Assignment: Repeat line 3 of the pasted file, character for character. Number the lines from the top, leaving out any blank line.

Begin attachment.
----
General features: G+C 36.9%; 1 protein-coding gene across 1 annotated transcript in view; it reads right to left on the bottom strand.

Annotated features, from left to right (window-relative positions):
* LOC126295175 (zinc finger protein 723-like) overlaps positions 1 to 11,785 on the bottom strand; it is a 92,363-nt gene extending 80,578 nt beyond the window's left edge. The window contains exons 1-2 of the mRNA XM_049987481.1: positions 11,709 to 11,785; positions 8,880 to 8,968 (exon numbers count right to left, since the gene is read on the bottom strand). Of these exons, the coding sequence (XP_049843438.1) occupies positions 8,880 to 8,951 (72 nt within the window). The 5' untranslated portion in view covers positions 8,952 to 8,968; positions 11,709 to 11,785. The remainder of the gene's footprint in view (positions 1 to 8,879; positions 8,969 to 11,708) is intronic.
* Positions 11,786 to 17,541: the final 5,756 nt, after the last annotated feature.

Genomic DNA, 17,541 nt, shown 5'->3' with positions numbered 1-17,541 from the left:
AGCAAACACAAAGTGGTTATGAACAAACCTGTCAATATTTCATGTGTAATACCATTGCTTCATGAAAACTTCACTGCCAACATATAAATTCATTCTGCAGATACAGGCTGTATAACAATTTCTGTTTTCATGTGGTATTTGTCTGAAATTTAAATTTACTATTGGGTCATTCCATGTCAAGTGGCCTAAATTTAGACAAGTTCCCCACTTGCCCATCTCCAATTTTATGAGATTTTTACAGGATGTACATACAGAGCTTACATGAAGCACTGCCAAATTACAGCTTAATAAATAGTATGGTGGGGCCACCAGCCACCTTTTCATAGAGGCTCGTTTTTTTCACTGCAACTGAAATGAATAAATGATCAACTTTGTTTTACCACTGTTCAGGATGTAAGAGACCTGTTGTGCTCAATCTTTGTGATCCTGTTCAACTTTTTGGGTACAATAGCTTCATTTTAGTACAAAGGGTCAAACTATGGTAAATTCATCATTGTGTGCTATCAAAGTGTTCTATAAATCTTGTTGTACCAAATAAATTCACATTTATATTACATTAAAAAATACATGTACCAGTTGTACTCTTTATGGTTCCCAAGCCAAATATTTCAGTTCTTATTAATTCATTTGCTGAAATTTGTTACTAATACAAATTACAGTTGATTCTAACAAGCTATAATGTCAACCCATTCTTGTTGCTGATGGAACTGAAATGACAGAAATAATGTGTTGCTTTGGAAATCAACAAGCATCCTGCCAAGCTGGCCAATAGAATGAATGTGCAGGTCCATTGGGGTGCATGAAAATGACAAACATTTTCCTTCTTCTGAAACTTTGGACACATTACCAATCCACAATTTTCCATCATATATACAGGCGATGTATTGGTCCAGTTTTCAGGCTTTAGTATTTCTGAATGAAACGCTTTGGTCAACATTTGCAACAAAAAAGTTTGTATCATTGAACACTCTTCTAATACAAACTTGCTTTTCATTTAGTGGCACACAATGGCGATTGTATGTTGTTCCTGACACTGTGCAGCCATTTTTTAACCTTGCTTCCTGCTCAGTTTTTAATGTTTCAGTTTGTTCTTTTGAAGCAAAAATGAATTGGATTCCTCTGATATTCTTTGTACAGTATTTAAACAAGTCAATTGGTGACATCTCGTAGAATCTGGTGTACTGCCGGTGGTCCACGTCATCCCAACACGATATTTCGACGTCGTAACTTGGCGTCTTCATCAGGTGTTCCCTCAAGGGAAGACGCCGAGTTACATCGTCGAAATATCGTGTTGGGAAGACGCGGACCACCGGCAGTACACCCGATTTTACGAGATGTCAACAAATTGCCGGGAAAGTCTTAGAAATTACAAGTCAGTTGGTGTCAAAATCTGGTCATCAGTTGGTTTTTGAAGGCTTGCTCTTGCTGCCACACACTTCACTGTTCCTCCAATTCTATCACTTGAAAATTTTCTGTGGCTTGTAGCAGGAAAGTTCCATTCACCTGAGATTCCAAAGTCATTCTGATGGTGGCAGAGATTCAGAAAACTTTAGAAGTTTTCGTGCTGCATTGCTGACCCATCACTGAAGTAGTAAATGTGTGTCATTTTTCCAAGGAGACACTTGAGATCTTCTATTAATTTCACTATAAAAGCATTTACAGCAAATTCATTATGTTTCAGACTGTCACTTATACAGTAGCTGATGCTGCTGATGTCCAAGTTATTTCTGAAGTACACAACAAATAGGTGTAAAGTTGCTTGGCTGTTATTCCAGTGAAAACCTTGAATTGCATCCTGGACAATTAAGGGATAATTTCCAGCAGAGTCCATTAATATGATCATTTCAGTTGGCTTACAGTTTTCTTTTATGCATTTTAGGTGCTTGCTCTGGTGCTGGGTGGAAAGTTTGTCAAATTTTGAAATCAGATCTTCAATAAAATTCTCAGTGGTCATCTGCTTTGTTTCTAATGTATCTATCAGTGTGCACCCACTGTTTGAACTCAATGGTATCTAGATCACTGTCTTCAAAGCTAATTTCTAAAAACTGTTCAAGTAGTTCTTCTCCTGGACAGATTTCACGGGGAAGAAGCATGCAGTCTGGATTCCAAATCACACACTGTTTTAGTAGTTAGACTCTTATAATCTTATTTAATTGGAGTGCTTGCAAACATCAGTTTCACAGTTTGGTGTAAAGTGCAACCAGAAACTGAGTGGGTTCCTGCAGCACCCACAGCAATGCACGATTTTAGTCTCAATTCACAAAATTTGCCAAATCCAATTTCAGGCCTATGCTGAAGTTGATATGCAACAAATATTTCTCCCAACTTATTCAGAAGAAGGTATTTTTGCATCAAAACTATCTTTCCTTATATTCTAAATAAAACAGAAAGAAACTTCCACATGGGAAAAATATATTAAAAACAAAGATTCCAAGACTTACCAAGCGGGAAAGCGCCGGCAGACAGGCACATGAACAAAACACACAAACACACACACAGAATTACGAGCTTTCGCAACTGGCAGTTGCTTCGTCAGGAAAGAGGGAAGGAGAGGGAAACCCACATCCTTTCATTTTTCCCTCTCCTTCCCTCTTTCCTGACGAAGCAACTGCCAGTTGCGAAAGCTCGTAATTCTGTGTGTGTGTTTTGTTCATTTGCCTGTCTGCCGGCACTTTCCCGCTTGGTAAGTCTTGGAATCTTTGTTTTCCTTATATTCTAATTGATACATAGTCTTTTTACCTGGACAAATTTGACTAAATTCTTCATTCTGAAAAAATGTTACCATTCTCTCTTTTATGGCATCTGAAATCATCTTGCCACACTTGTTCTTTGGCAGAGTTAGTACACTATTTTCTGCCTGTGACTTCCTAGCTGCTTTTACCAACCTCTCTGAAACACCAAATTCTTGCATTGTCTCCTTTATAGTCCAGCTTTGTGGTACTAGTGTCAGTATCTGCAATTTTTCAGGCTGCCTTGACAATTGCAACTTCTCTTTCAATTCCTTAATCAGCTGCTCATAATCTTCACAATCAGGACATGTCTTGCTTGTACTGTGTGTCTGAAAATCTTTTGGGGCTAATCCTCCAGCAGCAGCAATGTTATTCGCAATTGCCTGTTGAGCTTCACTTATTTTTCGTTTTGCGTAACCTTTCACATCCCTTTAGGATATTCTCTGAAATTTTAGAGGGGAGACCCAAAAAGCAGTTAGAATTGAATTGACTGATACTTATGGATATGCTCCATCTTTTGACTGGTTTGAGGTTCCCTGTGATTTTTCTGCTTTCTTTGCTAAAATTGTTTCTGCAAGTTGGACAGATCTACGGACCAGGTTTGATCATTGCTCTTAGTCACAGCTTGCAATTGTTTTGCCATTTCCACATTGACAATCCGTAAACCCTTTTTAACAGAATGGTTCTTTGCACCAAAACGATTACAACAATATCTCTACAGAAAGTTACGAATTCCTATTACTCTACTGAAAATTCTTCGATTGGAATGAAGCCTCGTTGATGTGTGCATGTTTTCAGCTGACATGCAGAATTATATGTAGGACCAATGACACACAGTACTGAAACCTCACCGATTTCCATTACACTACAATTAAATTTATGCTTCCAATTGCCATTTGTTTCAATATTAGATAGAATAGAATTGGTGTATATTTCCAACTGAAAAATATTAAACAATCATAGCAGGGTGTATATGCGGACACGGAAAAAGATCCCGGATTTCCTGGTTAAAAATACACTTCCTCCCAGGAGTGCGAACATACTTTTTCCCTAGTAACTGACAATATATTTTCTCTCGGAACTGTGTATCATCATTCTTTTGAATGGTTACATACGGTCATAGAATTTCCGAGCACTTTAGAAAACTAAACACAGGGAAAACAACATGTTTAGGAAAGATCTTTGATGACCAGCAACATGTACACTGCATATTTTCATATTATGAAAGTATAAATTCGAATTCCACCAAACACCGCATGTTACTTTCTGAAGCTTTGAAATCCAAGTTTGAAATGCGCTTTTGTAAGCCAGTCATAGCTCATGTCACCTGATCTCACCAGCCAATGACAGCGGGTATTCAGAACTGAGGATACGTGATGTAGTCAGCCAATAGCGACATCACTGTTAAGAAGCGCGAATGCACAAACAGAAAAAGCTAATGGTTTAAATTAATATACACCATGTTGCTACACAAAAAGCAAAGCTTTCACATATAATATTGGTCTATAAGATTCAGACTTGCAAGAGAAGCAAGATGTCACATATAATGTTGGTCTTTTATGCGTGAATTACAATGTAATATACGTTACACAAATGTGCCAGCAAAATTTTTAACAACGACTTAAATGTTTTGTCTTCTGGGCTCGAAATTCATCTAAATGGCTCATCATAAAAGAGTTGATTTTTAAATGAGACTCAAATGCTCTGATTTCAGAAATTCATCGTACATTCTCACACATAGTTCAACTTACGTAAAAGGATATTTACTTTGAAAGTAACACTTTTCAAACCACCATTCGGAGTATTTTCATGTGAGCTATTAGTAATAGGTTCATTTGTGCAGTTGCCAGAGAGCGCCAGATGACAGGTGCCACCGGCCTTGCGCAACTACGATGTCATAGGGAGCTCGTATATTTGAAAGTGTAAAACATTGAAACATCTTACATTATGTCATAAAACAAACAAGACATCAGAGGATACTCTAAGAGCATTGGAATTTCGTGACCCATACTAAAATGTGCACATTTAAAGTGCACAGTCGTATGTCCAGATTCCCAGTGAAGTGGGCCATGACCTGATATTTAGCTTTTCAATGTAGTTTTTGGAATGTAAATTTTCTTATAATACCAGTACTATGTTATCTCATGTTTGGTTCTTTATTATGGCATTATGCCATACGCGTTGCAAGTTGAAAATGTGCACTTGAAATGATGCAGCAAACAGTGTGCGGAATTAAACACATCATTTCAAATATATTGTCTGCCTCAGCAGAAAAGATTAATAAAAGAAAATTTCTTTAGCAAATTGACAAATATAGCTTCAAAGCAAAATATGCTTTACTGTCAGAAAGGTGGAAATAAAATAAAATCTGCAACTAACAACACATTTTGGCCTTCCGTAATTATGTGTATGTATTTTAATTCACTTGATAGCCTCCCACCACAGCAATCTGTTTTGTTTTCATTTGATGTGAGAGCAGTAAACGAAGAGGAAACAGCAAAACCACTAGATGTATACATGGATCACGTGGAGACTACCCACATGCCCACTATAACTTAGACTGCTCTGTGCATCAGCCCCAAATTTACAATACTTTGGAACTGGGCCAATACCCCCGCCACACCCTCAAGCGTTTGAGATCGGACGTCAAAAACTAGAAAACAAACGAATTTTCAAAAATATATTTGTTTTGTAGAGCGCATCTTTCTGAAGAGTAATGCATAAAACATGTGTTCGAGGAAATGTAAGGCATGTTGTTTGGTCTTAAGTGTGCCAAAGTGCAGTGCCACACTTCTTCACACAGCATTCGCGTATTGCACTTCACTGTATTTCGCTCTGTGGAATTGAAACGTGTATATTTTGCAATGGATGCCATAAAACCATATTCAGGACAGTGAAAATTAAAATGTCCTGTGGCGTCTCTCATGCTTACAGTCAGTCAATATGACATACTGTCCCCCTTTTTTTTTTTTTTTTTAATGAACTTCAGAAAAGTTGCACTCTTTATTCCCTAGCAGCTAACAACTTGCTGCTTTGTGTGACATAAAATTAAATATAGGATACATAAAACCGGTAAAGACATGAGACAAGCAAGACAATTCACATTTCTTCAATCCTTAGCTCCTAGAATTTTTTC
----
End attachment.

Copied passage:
* LOC126295175 (zinc finger protein 723-like) overlaps positions 1 to 11,785 on the bottom strand; it is a 92,363-nt gene extending 80,578 nt beyond the window's left edge. The window contains exons 1-2 of the mRNA XM_049987481.1: positions 11,709 to 11,785; positions 8,880 to 8,968 (exon numbers count right to left, since the gene is read on the bottom strand). Of these exons, the coding sequence (XP_049843438.1) occupies positions 8,880 to 8,951 (72 nt within the window). The 5' untranslated portion in view covers positions 8,952 to 8,968; positions 11,709 to 11,785. The remainder of the gene's footprint in view (positions 1 to 8,879; positions 8,969 to 11,708) is intronic.